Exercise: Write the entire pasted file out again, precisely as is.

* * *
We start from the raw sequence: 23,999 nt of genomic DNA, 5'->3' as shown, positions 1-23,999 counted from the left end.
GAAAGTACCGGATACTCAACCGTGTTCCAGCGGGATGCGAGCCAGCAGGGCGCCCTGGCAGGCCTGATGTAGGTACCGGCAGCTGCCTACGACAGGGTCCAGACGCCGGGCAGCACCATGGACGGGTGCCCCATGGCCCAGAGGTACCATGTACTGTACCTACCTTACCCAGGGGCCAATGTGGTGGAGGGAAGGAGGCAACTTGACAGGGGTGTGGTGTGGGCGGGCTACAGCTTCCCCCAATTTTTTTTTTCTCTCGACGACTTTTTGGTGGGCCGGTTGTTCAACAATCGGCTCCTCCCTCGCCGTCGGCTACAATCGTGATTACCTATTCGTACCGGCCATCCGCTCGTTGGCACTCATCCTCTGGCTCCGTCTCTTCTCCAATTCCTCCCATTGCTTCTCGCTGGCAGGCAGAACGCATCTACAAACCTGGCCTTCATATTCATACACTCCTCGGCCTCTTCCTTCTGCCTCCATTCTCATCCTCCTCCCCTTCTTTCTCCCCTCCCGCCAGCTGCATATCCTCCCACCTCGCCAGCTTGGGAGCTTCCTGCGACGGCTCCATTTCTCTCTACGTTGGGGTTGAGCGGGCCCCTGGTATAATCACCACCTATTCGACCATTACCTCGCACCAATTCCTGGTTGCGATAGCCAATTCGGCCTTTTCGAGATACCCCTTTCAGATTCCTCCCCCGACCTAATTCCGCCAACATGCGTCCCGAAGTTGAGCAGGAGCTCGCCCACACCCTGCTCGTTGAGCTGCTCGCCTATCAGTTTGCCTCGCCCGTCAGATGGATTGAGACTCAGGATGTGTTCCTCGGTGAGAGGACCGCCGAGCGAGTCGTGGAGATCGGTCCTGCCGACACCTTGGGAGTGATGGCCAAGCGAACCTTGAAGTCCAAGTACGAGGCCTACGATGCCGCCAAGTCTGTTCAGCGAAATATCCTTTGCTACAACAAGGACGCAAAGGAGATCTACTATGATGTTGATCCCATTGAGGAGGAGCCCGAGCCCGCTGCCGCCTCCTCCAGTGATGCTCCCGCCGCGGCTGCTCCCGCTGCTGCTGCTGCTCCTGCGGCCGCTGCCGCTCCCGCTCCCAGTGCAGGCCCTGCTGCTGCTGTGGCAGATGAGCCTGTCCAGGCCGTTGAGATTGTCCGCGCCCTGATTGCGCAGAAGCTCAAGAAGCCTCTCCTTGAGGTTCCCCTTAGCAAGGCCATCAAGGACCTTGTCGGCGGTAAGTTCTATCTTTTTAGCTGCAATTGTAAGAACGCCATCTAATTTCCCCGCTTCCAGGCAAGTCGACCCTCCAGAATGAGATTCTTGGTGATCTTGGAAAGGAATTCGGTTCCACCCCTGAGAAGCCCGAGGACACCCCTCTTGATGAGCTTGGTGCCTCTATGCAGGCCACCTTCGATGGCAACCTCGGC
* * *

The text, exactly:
We start from the raw sequence: 23,999 nt of genomic DNA, 5'->3' as shown, positions 1-23,999 counted from the left end.
GAAAGTACCGGATACTCAACCGTGTTCCAGCGGGATGCGAGCCAGCAGGGCGCCCTGGCAGGCCTGATGTAGGTACCGGCAGCTGCCTACGACAGGGTCCAGACGCCGGGCAGCACCATGGACGGGTGCCCCATGGCCCAGAGGTACCATGTACTGTACCTACCTTACCCAGGGGCCAATGTGGTGGAGGGAAGGAGGCAACTTGACAGGGGTGTGGTGTGGGCGGGCTACAGCTTCCCCCAATTTTTTTTTTCTCTCGACGACTTTTTGGTGGGCCGGTTGTTCAACAATCGGCTCCTCCCTCGCCGTCGGCTACAATCGTGATTACCTATTCGTACCGGCCATCCGCTCGTTGGCACTCATCCTCTGGCTCCGTCTCTTCTCCAATTCCTCCCATTGCTTCTCGCTGGCAGGCAGAACGCATCTACAAACCTGGCCTTCATATTCATACACTCCTCGGCCTCTTCCTTCTGCCTCCATTCTCATCCTCCTCCCCTTCTTTCTCCCCTCCCGCCAGCTGCATATCCTCCCACCTCGCCAGCTTGGGAGCTTCCTGCGACGGCTCCATTTCTCTCTACGTTGGGGTTGAGCGGGCCCCTGGTATAATCACCACCTATTCGACCATTACCTCGCACCAATTCCTGGTTGCGATAGCCAATTCGGCCTTTTCGAGATACCCCTTTCAGATTCCTCCCCCGACCTAATTCCGCCAACATGCGTCCCGAAGTTGAGCAGGAGCTCGCCCACACCCTGCTCGTTGAGCTGCTCGCCTATCAGTTTGCCTCGCCCGTCAGATGGATTGAGACTCAGGATGTGTTCCTCGGTGAGAGGACCGCCGAGCGAGTCGTGGAGATCGGTCCTGCCGACACCTTGGGAGTGATGGCCAAGCGAACCTTGAAGTCCAAGTACGAGGCCTACGATGCCGCCAAGTCTGTTCAGCGAAATATCCTTTGCTACAACAAGGACGCAAAGGAGATCTACTATGATGTTGATCCCATTGAGGAGGAGCCCGAGCCCGCTGCCGCCTCCTCCAGTGATGCTCCCGCCGCGGCTGCTCCCGCTGCTGCTGCTGCTCCTGCGGCCGCTGCCGCTCCCGCTCCCAGTGCAGGCCCTGCTGCTGCTGTGGCAGATGAGCCTGTCCAGGCCGTTGAGATTGTCCGCGCCCTGATTGCGCAGAAGCTCAAGAAGCCTCTCCTTGAGGTTCCCCTTAGCAAGGCCATCAAGGACCTTGTCGGCGGTAAGTTCTATCTTTTTAGCTGCAATTGTAAGAACGCCATCTAATTTCCCCGCTTCCAGGCAAGTCGACCCTCCAGAATGAGATTCTTGGTGATCTTGGAAAGGAATTCGGTTCCACCCCTGAGAAGCCCGAGGACACCCCTCTTGATGAGCTTGGTGCCTCTATGCAGGCCACCTTCGATGGCAACCTCGGC